Revival: If you like Lovecraft, you should read this book

Book Review – Revival by Stephen King


Stephen King’s Revival is a very difficult book to review and recommend without revealing too much of the story, especially its conclusion. In fact, Revival had been on my to-read pile since its release, but when my friend, and fellow Charmful Dead Things contributor, Waldo Cervantes told me about the story—with very little detail—and especially how much he liked it, I decided to put the book among my reading priorities before this year’s end.

The story is told over the course of about five decades and goes back and forth between years.  Jamie Morton grows up in a small town in Maine where he has his first encounter with the newly appointed minister, Charles Jacobs. Through his story, Morton joins a band, experiences first love, gets hooked on heroin and then is cured after a chance encounter with the same minister from his youth, Jacobs.

By this point, Jacobs has all kinds of tricks up his sleeve—having abandoned God after an accident that took his wife and son, he experiments with what he calls the ‘secret electricity’, a power, that when harnessed, can cure many diseases and addictions.

At first, it’s uncertain if Jacobs is nothing more than a hustler—it appears that way when he first tours the country taking strange photographs at amusement parks (a tiny connection to Joyland is made here, a much-appreciated gesture from Stephen King to his recurring readers) and then starts a new religious movement based on his ability to heal.

Or maybe Jacobs isn’t a scam at all, and he has actually tapped into an otherworldly power—the ‘secret electricity’—like the world has never seen before. As Jacobs and Morton meet each other through the years, the novel speeds through to a conclusion that is utterly devastating.


This is how we bring about our own damnation, you know—by ignoring the voice that begs us to stop. To stop while there’s still time.”


In my opinion, the last fifty pages of Revival are a total delight. In them, we’re given an H.P. Lovecraft inspired ending to a fantastic story that is, frankly, quite grim. King keeps giving you hope throughout the book, only to rip it like flesh from the bone at the end…and it’s wonderful! This ending is the novel’s blessing and—to some will be—its curse. If you’re not a fan or somewhat familiar with the works of H.P Lovecraft and Mary Shelley, you’ll very likely not care much for the resolution and be left with more questions than answers. But if you are, even though you don’t know where things are heading most of the time, this payoff is worth everything at the end.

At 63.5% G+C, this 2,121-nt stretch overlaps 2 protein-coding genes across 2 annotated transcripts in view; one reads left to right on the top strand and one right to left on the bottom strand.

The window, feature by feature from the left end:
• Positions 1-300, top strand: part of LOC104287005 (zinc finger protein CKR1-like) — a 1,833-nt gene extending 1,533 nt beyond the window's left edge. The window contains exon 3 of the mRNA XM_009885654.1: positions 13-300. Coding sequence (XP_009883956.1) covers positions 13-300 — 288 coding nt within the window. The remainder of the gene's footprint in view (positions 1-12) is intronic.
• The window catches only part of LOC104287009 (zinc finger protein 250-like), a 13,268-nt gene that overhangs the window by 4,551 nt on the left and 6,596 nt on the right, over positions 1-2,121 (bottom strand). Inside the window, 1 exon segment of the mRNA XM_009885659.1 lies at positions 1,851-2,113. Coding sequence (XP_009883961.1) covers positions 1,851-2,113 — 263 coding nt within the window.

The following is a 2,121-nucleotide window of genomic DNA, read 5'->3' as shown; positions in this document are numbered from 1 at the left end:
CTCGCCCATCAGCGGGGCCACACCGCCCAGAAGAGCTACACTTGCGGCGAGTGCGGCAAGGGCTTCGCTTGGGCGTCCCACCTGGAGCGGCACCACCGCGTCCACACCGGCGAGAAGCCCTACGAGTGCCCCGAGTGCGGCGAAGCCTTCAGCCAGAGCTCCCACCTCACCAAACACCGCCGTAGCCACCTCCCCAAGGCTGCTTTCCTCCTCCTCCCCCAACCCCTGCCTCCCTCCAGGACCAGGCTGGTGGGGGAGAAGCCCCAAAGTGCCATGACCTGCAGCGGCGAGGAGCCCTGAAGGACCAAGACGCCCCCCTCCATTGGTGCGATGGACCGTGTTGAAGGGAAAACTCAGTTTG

As if the ending wasn’t enough, I fell in love with the characters deeply through the book. The story is told from the first-person perspective of Jamie, and it’s quite delightful how King draws the story out until the characters in Jamie’s life are old and some even die in different situations, he makes you care deeply for them and you feel like you have lived a life with them.

As a side note, this was my second Stephen King novel this year. I also read Salem’s Lot not long ago, and I must say that this gave me a perspective on King I didn’t expect. He has progressed greatly as an author, Revival contains none of the bloated sentences and dragging narrative of his early work. The text is clean, concise and always engaging.

In the end, Revival is a wonderful book where the plot is beautiful, the characters are rich, and the story is engaging. It draws you in straight away, and in the end leaves you breathless not only through its conclusion but also as a meditation on aging, obsession, and fanaticism. All this with a proper dose of Shelley and Lovecraft for good measure. What’s not to love?



by Stephen King
Gallery Books

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